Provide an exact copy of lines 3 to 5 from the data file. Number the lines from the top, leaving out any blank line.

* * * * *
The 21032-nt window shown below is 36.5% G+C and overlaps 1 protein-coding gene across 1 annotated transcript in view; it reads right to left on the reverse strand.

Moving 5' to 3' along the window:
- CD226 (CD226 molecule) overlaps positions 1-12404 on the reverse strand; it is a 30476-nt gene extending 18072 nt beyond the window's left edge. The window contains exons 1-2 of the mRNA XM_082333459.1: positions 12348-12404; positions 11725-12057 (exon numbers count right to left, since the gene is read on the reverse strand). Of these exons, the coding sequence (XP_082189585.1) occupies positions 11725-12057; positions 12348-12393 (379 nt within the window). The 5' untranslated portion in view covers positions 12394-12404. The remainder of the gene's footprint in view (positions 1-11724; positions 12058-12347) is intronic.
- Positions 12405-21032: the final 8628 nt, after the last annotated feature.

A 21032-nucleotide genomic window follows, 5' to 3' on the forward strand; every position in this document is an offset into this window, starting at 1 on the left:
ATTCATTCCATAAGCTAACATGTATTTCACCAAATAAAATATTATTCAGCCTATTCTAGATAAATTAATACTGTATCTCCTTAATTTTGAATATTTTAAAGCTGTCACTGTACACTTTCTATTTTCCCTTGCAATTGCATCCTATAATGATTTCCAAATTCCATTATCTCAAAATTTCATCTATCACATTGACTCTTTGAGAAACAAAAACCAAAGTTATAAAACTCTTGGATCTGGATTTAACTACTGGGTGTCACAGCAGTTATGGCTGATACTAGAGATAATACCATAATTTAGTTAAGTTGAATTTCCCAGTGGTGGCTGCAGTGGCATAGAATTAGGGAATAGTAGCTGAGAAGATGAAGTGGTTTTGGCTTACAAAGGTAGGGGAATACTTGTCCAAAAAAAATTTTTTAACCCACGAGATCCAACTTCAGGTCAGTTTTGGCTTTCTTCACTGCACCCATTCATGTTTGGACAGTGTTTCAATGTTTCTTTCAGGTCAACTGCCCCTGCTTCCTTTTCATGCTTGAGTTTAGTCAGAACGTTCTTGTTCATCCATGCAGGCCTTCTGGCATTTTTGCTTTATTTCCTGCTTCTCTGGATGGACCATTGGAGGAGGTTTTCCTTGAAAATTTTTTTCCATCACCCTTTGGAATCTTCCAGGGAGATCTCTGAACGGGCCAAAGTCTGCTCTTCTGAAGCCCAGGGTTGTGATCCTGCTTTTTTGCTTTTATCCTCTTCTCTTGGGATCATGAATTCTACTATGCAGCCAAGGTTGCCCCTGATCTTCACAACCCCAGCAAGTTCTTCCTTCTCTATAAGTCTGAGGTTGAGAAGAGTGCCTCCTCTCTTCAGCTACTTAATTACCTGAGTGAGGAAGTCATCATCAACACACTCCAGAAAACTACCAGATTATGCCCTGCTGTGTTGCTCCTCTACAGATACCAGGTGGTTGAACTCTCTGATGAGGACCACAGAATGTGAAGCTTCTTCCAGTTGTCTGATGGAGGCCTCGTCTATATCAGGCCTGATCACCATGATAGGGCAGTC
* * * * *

- CD226 (CD226 molecule) overlaps positions 1-12404 on the reverse strand; it is a 30476-nt gene extending 18072 nt beyond the window's left edge. The window contains exons 1-2 of the mRNA XM_082333459.1: positions 12348-12404; positions 11725-12057 (exon numbers count right to left, since the gene is read on the reverse strand). Of these exons, the coding sequence (XP_082189585.1) occupies positions 11725-12057; positions 12348-12393 (379 nt within the window). The 5' untranslated portion in view covers positions 12394-12404. The remainder of the gene's footprint in view (positions 1-11724; positions 12058-12347) is intronic.
- Positions 12405-21032: the final 8628 nt, after the last annotated feature.

A 21032-nucleotide genomic window follows, 5' to 3' on the forward strand; every position in this document is an offset into this window, starting at 1 on the left: